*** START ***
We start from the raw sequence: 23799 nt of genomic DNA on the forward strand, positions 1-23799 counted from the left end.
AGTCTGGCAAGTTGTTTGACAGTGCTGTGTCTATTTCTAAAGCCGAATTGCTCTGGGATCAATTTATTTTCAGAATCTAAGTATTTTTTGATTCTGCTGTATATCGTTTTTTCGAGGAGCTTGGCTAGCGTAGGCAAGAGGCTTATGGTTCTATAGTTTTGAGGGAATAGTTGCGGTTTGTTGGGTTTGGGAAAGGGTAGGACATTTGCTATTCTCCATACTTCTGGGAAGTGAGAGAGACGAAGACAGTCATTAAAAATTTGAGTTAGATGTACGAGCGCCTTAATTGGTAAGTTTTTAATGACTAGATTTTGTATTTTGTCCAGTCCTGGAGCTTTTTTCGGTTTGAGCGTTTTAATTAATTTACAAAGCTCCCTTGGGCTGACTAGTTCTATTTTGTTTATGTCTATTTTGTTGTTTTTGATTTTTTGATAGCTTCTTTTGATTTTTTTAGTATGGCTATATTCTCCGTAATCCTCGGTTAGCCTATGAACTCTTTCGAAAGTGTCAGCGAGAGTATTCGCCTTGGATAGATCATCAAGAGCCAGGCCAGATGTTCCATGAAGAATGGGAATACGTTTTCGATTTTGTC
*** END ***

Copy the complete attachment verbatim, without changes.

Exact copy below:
We start from the raw sequence: 23799 nt of genomic DNA on the forward strand, positions 1-23799 counted from the left end.
AGTCTGGCAAGTTGTTTGACAGTGCTGTGTCTATTTCTAAAGCCGAATTGCTCTGGGATCAATTTATTTTCAGAATCTAAGTATTTTTTGATTCTGCTGTATATCGTTTTTTCGAGGAGCTTGGCTAGCGTAGGCAAGAGGCTTATGGTTCTATAGTTTTGAGGGAATAGTTGCGGTTTGTTGGGTTTGGGAAAGGGTAGGACATTTGCTATTCTCCATACTTCTGGGAAGTGAGAGAGACGAAGACAGTCATTAAAAATTTGAGTTAGATGTACGAGCGCCTTAATTGGTAAGTTTTTAATGACTAGATTTTGTATTTTGTCCAGTCCTGGAGCTTTTTTCGGTTTGAGCGTTTTAATTAATTTACAAAGCTCCCTTGGGCTGACTAGTTCTATTTTGTTTATGTCTATTTTGTTGTTTTTGATTTTTTGATAGCTTCTTTTGATTTTTTTAGTATGGCTATATTCTCCGTAATCCTCGGTTAGCCTATGAACTCTTTCGAAAGTGTCAGCGAGAGTATTCGCCTTGGATAGATCATCAAGAGCCAGGCCAGATGTTCCATGAAGAATGGGAATACGTTTTCGATTTTGTC